The Eagles bounced back from a poor loss last week to claim the 44th Western Derby against Fremantle.
West Coast were challenged early, but eventually powered away against a young Dockers side, who tired through the second half. As the opposition dropped off, the Eagles were able to play some of the best footy they’ve played in a number of weeks, after half time.
Early on though, the Eagles weren’t getting it their own way. In front of their home crowd (albeit the lowest derby crowd since 1999), the Dockers were harder at the ball, and controlled much of their play in their forward half. Many of Fremantle’s early match-ups were also working in their favour.
Tom Sheridan was running a tight tag on Andrew Gaff, and bobbed up for two goals in the first half. Jack Darling failed to get into the game against Chris Mayne and Alex Silvagni, and Aaron Sandilands had the better in the early battle of the returning ruckmen.
The Dockers led at the first change in contested possessions and clearances and had five more inside-50’s. Only the Eagles efficiency going forward kept them in the contest, Josh Kennedy booting both of West Coast’s goals.
West Coast were lucky to only be six points down at the start of the 2nd quarter, as many of the factors that had plagued them in previous weeks were once again exposed by Fremantle. Shannon Hurn got the Eagles level after just one minute courtesy of a 50m penalty, but then Fremantle took control.
The Dockers booted two goals, but gettable misses from Pavlich and Mayne would prove costly. Further, Zac Clarke had a chance to toepoke home from the goal square, but a desperate Eagles defence denied him, and for all of Fremantle’s dominance, they held only a 15 point lead midway through the quarter.
West Coast then clicked into gear. The Eagles booted the final four goals of the half in quick succession, and took a nine point lead into the main break. Luke Shuey was the main driver, with the Eagles midfielder having a commanding quarter, to start a number of scoring chains.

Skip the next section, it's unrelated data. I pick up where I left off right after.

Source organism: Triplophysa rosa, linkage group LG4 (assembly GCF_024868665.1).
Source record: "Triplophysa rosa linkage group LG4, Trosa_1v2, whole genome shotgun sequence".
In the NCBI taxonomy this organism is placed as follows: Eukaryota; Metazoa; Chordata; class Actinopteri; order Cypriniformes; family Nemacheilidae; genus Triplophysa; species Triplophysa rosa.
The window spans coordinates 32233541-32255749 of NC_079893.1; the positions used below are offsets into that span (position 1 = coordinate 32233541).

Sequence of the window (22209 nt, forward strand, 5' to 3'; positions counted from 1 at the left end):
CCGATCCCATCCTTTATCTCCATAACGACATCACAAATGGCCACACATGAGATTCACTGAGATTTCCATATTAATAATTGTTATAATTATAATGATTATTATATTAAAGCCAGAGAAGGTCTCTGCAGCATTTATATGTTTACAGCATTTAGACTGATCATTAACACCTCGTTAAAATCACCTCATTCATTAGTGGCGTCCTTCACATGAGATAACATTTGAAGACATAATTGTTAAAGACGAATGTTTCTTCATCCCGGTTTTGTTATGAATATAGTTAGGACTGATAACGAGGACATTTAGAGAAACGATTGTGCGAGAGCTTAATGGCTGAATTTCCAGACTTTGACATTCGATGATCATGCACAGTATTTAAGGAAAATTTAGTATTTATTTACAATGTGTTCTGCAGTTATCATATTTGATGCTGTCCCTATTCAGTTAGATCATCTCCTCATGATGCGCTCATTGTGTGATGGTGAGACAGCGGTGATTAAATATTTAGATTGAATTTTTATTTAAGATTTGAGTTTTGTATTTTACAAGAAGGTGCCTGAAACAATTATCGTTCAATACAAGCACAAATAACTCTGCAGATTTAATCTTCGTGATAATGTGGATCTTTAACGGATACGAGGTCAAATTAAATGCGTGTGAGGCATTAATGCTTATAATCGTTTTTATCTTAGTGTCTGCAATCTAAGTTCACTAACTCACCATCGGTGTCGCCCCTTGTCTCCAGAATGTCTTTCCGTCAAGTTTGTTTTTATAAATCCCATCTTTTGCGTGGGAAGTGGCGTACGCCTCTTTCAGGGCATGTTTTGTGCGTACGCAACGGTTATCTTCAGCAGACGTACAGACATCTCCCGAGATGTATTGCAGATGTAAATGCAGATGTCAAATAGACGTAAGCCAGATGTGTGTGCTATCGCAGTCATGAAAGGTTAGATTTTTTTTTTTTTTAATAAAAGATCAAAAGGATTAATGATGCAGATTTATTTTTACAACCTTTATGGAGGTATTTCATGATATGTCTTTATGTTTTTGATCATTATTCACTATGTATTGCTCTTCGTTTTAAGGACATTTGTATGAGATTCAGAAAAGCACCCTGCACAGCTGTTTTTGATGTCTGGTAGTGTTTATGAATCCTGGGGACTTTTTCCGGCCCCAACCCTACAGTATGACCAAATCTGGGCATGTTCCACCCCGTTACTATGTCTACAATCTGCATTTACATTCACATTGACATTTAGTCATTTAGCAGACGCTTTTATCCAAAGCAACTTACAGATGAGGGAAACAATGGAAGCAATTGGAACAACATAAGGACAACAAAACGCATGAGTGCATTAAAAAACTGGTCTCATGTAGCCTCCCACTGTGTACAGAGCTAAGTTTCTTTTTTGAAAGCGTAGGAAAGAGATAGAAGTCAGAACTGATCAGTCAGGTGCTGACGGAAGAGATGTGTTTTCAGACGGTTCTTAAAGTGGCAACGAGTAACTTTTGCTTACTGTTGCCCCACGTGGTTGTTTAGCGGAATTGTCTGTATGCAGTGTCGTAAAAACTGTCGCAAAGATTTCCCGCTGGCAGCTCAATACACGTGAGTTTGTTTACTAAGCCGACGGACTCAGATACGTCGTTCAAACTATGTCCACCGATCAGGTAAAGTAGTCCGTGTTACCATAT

Ballantyne kicked a goal inside 30 seconds of the restart, but Josh Kennedy then wrested the game from Fremantle’s grasp. Kennedy kicked the next three goals in 15 minutes, and West Coast continued to extend their lead as the quarter went on. Josh Hill booted his third and Mark Le Cras had his first, to get to a game high 36 points.
Matthew Pavlich nabbed one on the three quarter time siren, before a costly two goal turnaround early in the final term looked to bring Fremantle into the game. With Le Cras lining up for a set shot, Jackson Nelson got involved in an altercation off the ball, giving Fremantle possession. The Dockers made West Coast pay as Pavlich kicked truly to reduce the margin to 24 points.
But the Eagles were unperturbed, and as the Dockers players tired, the Eagles were able to stretch the final margin to 46 points. Jack Darling, who had just one possession at half time, finished with 18 in the game and a number of other Eagles showed the form that propelled the side to the 2015 Grand Final.
Jeremy McGovern and Tom Barrass were impenetrable down back collecting 13 marks between them, Luke Shuey finished with 23 disposals through the middle, and Jamie Cripps found space on the wings to gather 20 possessions and five inside-50’s.
The 2nd half had signs of the Eagles best footy, and with a tough finish to the season, the timing couldn’t be better for West Coast to find their best form.